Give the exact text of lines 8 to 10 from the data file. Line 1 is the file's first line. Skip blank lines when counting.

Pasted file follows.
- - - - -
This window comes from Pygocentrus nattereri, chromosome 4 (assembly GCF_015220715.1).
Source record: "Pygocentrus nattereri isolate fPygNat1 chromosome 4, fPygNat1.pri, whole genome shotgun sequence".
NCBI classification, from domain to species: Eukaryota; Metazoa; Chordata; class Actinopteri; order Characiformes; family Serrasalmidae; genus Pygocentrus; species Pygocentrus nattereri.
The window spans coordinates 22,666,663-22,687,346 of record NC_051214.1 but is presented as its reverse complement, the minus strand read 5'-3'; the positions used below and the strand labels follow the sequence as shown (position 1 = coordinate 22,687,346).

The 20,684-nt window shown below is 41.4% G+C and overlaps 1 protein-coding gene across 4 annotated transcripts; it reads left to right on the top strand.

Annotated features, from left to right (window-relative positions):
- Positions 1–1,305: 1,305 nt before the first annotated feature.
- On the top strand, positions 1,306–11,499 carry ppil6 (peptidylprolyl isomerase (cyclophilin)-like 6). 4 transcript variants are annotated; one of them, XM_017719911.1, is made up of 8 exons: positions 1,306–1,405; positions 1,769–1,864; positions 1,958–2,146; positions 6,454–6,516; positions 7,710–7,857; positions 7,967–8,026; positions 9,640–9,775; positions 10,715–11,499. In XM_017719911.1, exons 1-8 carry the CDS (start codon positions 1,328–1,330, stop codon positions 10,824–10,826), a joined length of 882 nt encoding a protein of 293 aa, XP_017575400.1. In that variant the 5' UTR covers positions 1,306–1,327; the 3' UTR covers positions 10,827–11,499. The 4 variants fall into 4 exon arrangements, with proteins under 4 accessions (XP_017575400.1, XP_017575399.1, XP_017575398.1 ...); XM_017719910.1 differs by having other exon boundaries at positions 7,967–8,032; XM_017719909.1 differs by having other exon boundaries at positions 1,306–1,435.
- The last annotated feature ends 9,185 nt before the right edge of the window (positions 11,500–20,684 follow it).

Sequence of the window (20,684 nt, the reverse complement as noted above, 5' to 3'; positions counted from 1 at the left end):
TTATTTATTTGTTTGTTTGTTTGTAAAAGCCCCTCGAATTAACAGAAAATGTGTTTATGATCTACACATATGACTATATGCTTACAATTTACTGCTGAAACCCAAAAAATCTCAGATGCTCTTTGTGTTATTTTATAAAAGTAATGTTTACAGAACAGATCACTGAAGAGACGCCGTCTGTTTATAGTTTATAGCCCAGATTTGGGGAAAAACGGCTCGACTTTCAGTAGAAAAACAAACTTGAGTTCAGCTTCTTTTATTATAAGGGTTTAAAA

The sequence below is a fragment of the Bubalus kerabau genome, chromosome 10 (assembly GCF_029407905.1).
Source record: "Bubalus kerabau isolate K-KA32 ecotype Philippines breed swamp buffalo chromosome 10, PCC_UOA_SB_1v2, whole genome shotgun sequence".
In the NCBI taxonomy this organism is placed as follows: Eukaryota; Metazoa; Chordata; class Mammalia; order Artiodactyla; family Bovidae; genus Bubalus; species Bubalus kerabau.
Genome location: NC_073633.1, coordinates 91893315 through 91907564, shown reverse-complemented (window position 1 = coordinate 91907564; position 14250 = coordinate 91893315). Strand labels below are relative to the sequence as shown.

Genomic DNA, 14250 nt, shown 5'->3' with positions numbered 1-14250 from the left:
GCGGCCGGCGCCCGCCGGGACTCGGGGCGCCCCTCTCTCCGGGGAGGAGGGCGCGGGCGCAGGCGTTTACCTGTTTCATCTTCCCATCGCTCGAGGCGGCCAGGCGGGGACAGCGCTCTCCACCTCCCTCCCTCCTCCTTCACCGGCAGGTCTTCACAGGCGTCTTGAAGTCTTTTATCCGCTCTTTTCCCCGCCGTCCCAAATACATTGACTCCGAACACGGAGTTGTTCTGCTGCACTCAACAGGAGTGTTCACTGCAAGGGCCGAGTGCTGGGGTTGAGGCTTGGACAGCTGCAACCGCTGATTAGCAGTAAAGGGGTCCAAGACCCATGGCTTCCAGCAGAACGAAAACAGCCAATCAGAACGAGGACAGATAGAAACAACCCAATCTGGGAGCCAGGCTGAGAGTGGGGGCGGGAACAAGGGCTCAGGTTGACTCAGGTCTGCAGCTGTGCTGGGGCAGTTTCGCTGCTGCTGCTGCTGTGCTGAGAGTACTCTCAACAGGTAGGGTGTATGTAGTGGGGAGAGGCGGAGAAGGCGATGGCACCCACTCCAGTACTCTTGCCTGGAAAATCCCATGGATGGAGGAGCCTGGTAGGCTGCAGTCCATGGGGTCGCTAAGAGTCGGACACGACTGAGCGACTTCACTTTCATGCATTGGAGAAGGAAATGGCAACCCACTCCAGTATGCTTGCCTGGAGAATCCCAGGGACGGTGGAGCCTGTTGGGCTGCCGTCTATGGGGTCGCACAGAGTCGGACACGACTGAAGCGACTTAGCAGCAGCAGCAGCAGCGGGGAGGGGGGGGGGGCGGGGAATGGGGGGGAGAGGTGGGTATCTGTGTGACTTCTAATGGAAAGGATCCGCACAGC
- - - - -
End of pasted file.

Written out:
- On the top strand, positions 1,306–11,499 carry ppil6 (peptidylprolyl isomerase (cyclophilin)-like 6). 4 transcript variants are annotated; one of them, XM_017719911.1, is made up of 8 exons: positions 1,306–1,405; positions 1,769–1,864; positions 1,958–2,146; positions 6,454–6,516; positions 7,710–7,857; positions 7,967–8,026; positions 9,640–9,775; positions 10,715–11,499. In XM_017719911.1, exons 1-8 carry the CDS (start codon positions 1,328–1,330, stop codon positions 10,824–10,826), a joined length of 882 nt encoding a protein of 293 aa, XP_017575400.1. In that variant the 5' UTR covers positions 1,306–1,327; the 3' UTR covers positions 10,827–11,499. The 4 variants fall into 4 exon arrangements, with proteins under 4 accessions (XP_017575400.1, XP_017575399.1, XP_017575398.1 ...); XM_017719910.1 differs by having other exon boundaries at positions 7,967–8,032; XM_017719909.1 differs by having other exon boundaries at positions 1,306–1,435.
- The last annotated feature ends 9,185 nt before the right edge of the window (positions 11,500–20,684 follow it).

Sequence of the window (20,684 nt, the reverse complement as noted above, 5' to 3'; positions counted from 1 at the left end):